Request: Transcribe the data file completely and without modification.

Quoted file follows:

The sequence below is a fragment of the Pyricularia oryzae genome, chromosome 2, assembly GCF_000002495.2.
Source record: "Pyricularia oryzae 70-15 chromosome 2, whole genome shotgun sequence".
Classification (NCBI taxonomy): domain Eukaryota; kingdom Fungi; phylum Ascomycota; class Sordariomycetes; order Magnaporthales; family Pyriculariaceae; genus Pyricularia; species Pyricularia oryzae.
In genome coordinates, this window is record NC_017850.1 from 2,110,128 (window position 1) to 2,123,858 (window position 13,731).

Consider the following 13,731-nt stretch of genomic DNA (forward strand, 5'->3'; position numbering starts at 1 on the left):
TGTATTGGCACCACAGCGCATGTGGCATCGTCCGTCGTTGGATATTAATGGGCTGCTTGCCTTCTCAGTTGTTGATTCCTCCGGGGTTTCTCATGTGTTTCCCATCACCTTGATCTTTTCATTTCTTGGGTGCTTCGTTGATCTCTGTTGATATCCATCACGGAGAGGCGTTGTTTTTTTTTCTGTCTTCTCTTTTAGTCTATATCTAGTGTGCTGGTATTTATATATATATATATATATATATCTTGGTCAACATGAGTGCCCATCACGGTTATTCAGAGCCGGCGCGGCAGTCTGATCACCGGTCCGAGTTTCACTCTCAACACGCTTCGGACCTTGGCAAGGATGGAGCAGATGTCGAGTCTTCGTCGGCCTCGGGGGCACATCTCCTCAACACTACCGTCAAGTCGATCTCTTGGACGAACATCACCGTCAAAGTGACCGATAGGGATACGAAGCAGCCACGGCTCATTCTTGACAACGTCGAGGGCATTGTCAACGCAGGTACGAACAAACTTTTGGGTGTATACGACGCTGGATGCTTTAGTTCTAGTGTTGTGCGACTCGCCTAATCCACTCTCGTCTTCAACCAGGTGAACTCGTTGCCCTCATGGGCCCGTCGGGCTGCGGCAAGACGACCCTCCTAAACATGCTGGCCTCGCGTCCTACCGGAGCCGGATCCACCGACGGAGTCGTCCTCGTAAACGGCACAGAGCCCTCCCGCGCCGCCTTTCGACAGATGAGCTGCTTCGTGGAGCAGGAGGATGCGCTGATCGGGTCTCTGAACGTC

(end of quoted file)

The sequence below is a fragment of the Pyricularia oryzae genome, chromosome 2, assembly GCF_000002495.2.
Source record: "Pyricularia oryzae 70-15 chromosome 2, whole genome shotgun sequence".
Classification (NCBI taxonomy): domain Eukaryota; kingdom Fungi; phylum Ascomycota; class Sordariomycetes; order Magnaporthales; family Pyriculariaceae; genus Pyricularia; species Pyricularia oryzae.
In genome coordinates, this window is record NC_017850.1 from 2,110,128 (window position 1) to 2,123,858 (window position 13,731).

Consider the following 13,731-nt stretch of genomic DNA (forward strand, 5'->3'; position numbering starts at 1 on the left):
TGTATTGGCACCACAGCGCATGTGGCATCGTCCGTCGTTGGATATTAATGGGCTGCTTGCCTTCTCAGTTGTTGATTCCTCCGGGGTTTCTCATGTGTTTCCCATCACCTTGATCTTTTCATTTCTTGGGTGCTTCGTTGATCTCTGTTGATATCCATCACGGAGAGGCGTTGTTTTTTTTTCTGTCTTCTCTTTTAGTCTATATCTAGTGTGCTGGTATTTATATATATATATATATATATATCTTGGTCAACATGAGTGCCCATCACGGTTATTCAGAGCCGGCGCGGCAGTCTGATCACCGGTCCGAGTTTCACTCTCAACACGCTTCGGACCTTGGCAAGGATGGAGCAGATGTCGAGTCTTCGTCGGCCTCGGGGGCACATCTCCTCAACACTACCGTCAAGTCGATCTCTTGGACGAACATCACCGTCAAAGTGACCGATAGGGATACGAAGCAGCCACGGCTCATTCTTGACAACGTCGAGGGCATTGTCAACGCAGGTACGAACAAACTTTTGGGTGTATACGACGCTGGATGCTTTAGTTCTAGTGTTGTGCGACTCGCCTAATCCACTCTCGTCTTCAACCAGGTGAACTCGTTGCCCTCATGGGCCCGTCGGGCTGCGGCAAGACGACCCTCCTAAACATGCTGGCCTCGCGTCCTACCGGAGCCGGATCCACCGACGGAGTCGTCCTCGTAAACGGCACAGAGCCCTCCCGCGCCGCCTTTCGACAGATGAGCTGCTTCGTGGAGCAGGAGGATGCGCTGATCGGGTCTCTGAACGTC